Disease at a Glance

Sporotrichosis is an infection caused by the dimorphic fungus Sporothrix schenckii, generally occurring by traumatic inoculation of fungus from contaminated soil, plants, and organic matter, that has a highly variable disease spectrum but that usually presents as a subcutaneous mycosis with a single sporotrichotic chancre that may ulcerate and can then progress to lymphocutaneous (most common form; sporotrichotic chancre at inoculation site and a string of similar nodules along the proximal lymphatics), fixed cutaneous (localized asymptomatic, erythematous, papules at the inoculation site), or multifocal or disseminated cutaneous (rare form, with 3 or more lesions involving 2 different anatomical sites) forms. Pulmonary sporotrichosis occurs following inhalation of fungus and manifests as chronic pneumonitis while extracutaneous or systemic sporotrichosis (with osteoarticular, pulmonary, and central nervous system/meningeal disease) has also been reported, usually occurring in the setting of immunosuppression.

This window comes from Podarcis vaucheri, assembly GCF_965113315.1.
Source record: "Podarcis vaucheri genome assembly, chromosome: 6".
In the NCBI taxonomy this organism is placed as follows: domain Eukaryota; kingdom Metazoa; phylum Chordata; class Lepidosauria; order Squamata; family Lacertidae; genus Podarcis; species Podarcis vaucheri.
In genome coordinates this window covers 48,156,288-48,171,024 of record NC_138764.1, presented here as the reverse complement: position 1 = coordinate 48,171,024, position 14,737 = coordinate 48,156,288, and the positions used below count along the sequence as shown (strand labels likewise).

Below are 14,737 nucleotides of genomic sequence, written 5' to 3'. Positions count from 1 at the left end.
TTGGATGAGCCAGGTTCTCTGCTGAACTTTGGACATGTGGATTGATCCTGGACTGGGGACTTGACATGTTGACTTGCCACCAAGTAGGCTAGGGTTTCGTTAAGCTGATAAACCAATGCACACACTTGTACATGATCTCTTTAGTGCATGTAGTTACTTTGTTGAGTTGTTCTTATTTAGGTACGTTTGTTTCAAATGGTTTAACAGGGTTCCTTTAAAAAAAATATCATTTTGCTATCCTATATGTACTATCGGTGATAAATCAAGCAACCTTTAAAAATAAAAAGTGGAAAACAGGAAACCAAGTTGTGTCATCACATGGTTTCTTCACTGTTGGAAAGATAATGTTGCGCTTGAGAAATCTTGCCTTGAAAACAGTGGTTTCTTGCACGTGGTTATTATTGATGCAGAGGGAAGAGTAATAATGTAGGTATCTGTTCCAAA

Estimated Number of People with this Disease
In the U.S., this disease is estimated to be fewer than


What Information Does GARD Have For This Disease?

Many rare diseases have limited information. Currently GARD is able to provide the following information for this disease:

*Data may be currently unavailable to GARD at this time.
When do symptoms of this disease begin?
The most common ages for symptoms of a disease to begin is called age of onset. Age of onset can vary for different diseases and may be used by a doctor to determine the diagnosis. For some diseases, symptoms may begin in a single age range or several age ranges. For other diseases, symptoms may begin any time during a person's life.
Prenatal Selected
Before Birth
Newborn Selected
Birth-4 weeks
Infant Selected
1-23 months
Child Selected
2-11 years
Adolescent Selected
12-18 years
Adult Selected
19-65 years
Older Adult Selected
65+ years
The common ages for symptoms to begin in this disease are shown above by the colored icon(s).


This section is currently in development. We recommend speaking with a doctor to learn more about this disease. 


This section is currently in development. 

Last Updated: Nov. 8, 2021